A contested divorce is one where both parties do NOT agree on all terms related to the divorce.
Even couples who intend to end their marriage peacefully may end up disagreeing to certain terms once the divorce process begins. In Alabama, that is called a contested divorce.
A complaint will be made by the plaintiff (you) or your attorney naming your spouse and establishing grounds for divorce. This is also where you will ask the court to grant your terms related to property division, alimony, child custody and other issues. The complaint must be delivered to your spouse by the sheriff’s department, a process server or certified mail.
Your spouse has 30 days to respond to the complaint. This allows him or her time to hire a divorce attorney and respond to your claims fully. Ideally, he or she will agree to the terms and there is no need for the divorce to be contested. But be prepared that your spouse’s attorney may file a counterclaim against you or make additional requests in the answer. If the spouse does not respond to the claim, there is usually a default judgment for the plaintiff.
During this phase, attorneys will do the legwork necessary to support your legal position. This could include gathering evidence, obtaining documents, taking depositions and filing motions on your behalf, for example.
After the court has ruled on all motions, you will begin to negotiate a settlement. Generally, judges want you to do this out of court and may request that you and your spouse work with an independent mediator to develop a revised settlement. It must be approved not only by the couple, but by the judge as well, before a divorce can be finalized. If an agreement cannot be reached at this phase, the divorce proceedings will head to trial.
Going to trial means that a judge will rule on any terms that you were unable to resolve during negotiations. This ends the contested divorce process, unless you or your spouse files a Motion to Alter, Amend, or Vacate the judge’s order within thirty (30) days of the judge’s ruling. Either you or your spouse could also choose to file an appeal of the judge’s ruling, which would have to be filed within forty-two (42) days of the judge’s ruling from the original trial or any Motion to Alter, Amend, or Vacate filed timely thereafter.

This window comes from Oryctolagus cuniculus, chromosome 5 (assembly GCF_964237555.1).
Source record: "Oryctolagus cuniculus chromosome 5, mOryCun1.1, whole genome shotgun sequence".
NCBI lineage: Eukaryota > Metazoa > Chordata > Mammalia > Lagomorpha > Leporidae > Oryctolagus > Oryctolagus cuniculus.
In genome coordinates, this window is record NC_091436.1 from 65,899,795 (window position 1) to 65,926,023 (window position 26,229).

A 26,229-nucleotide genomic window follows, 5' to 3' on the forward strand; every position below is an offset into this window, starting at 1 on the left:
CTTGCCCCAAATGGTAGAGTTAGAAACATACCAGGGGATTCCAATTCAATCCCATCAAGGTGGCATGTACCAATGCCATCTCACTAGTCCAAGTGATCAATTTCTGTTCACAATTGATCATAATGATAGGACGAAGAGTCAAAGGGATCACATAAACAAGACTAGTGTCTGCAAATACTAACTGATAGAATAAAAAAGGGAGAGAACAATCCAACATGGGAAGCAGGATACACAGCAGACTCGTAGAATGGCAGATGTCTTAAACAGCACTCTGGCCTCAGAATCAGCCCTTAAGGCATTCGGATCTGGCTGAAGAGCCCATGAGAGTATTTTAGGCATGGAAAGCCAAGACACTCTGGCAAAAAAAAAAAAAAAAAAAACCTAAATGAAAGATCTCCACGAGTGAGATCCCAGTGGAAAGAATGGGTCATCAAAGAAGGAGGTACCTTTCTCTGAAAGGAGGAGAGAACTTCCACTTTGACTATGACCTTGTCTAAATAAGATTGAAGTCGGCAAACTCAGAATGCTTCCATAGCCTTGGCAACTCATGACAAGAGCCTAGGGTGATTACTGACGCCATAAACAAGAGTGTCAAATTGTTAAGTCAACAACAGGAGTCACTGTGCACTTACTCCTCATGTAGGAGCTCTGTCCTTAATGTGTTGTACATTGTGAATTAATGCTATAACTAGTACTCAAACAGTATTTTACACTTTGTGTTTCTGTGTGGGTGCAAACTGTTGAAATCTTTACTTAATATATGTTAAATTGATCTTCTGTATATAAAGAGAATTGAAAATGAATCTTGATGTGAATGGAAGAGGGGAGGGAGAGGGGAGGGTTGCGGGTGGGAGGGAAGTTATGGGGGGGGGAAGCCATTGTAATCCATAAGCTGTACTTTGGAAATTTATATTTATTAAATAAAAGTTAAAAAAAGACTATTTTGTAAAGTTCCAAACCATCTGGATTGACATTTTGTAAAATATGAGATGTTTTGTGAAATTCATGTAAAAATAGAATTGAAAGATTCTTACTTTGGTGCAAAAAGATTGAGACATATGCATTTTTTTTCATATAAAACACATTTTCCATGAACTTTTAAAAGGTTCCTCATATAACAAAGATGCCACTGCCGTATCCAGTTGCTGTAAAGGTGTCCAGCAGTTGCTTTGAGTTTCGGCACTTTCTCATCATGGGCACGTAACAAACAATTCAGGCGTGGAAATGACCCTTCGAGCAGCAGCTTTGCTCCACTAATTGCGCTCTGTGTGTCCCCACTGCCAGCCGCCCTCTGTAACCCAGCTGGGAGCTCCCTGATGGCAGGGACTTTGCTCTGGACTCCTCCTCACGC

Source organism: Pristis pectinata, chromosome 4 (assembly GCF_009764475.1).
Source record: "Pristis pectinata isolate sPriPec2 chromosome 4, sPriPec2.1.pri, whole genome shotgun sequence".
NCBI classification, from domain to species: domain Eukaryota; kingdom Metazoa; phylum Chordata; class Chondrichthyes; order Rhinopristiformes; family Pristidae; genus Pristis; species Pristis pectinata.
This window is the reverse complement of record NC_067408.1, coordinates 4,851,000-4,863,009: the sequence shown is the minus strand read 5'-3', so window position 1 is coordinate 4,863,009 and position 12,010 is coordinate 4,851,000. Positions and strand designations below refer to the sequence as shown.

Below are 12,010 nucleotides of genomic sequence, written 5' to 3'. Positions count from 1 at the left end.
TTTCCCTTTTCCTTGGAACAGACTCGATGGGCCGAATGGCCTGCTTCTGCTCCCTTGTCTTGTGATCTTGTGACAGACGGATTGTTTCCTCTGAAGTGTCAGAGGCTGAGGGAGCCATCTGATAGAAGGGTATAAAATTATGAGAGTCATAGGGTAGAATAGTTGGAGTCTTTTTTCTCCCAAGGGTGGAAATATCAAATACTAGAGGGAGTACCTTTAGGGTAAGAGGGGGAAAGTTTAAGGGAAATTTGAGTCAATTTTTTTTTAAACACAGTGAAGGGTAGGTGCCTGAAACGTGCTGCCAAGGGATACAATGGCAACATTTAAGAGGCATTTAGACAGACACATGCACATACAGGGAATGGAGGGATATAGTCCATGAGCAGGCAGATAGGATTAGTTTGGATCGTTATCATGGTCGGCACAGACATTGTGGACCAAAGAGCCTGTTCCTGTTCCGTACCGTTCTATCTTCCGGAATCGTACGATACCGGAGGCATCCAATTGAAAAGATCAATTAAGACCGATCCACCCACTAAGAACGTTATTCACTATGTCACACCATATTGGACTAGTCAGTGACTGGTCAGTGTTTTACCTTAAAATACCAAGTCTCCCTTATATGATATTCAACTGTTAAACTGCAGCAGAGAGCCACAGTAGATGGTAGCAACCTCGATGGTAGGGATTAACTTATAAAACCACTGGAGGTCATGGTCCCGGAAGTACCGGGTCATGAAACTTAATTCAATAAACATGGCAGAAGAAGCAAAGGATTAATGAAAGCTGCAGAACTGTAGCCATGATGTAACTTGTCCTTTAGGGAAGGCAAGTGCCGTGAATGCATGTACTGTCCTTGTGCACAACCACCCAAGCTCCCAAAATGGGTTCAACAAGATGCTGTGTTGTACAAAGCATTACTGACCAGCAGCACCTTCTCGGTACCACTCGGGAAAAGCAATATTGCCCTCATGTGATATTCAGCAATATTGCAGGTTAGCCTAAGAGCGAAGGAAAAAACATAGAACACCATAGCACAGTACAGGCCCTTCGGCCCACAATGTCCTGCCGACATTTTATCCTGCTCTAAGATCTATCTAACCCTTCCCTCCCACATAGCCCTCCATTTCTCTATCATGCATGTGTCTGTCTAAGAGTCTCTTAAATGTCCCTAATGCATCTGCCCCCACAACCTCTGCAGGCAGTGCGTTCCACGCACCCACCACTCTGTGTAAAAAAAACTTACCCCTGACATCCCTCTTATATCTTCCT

An uncontested divorce is one where both parties agree on ALL the terms related to the divorce.
We always recommend that even if the divorce in uncontested, both the husband and the wife should consult with separate attorneys prior to signing any agreement for divorce. If one spouse chooses not to hire an attorney, that spouse will have to sign a document as part of the uncontested divorce that acknowledges he or she understands that the other spouse’s attorney does not represent him or her.
Meet with attorney(s) to agree on child custody, child support, division of real estate, division of personal property, cars, and other items, division of bank, retirement, savings account, other financial accounts, alimony, and attorney’s fees and court costs.
Sign all the documents that are necessary to finalize the divorce.
The Plaintiff’s attorney usually files all the documents in with the Court Clerk electronically. Then, Alabama has a thirty (30) day “cooling off period.” That “cooling off period” is basically there to make sure you are certain you want to follow through with the divorce.
If you decide to get back together and no longer want to go forward with the divorce, you and your spouse can ask an attorney to file a motion to dismiss the divorce. However, if you and your spouse do not file a motion to dismiss, your divorce can be final thirty-one (31) days after the case has been filed.
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